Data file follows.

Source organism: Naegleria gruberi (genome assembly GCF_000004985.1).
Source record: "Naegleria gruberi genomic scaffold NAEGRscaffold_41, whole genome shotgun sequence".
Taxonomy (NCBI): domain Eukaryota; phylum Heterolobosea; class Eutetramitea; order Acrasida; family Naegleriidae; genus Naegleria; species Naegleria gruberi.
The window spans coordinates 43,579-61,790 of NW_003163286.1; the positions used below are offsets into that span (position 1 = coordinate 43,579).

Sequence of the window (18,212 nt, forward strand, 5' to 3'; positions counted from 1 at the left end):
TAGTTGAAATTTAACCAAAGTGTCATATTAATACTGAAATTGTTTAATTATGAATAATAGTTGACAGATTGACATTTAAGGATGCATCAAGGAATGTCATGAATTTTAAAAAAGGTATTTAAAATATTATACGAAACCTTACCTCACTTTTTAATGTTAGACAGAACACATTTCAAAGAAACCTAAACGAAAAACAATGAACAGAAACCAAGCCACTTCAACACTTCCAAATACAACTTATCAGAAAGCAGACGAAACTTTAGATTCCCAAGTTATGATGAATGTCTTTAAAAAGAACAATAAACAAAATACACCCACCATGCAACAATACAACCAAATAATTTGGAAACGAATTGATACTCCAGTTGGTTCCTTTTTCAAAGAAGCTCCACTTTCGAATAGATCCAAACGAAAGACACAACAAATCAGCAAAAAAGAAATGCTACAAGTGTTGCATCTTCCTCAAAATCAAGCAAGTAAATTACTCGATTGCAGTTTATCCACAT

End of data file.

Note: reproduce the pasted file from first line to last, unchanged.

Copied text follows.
Source organism: Naegleria gruberi (genome assembly GCF_000004985.1).
Source record: "Naegleria gruberi genomic scaffold NAEGRscaffold_41, whole genome shotgun sequence".
Taxonomy (NCBI): domain Eukaryota; phylum Heterolobosea; class Eutetramitea; order Acrasida; family Naegleriidae; genus Naegleria; species Naegleria gruberi.
The window spans coordinates 43,579-61,790 of NW_003163286.1; the positions used below are offsets into that span (position 1 = coordinate 43,579).

Sequence of the window (18,212 nt, forward strand, 5' to 3'; positions counted from 1 at the left end):
TAGTTGAAATTTAACCAAAGTGTCATATTAATACTGAAATTGTTTAATTATGAATAATAGTTGACAGATTGACATTTAAGGATGCATCAAGGAATGTCATGAATTTTAAAAAAGGTATTTAAAATATTATACGAAACCTTACCTCACTTTTTAATGTTAGACAGAACACATTTCAAAGAAACCTAAACGAAAAACAATGAACAGAAACCAAGCCACTTCAACACTTCCAAATACAACTTATCAGAAAGCAGACGAAACTTTAGATTCCCAAGTTATGATGAATGTCTTTAAAAAGAACAATAAACAAAATACACCCACCATGCAACAATACAACCAAATAATTTGGAAACGAATTGATACTCCAGTTGGTTCCTTTTTCAAAGAAGCTCCACTTTCGAATAGATCCAAACGAAAGACACAACAAATCAGCAAAAAAGAAATGCTACAAGTGTTGCATCTTCCTCAAAATCAAGCAAGTAAATTACTCGATTGCAGTTTATCCACAT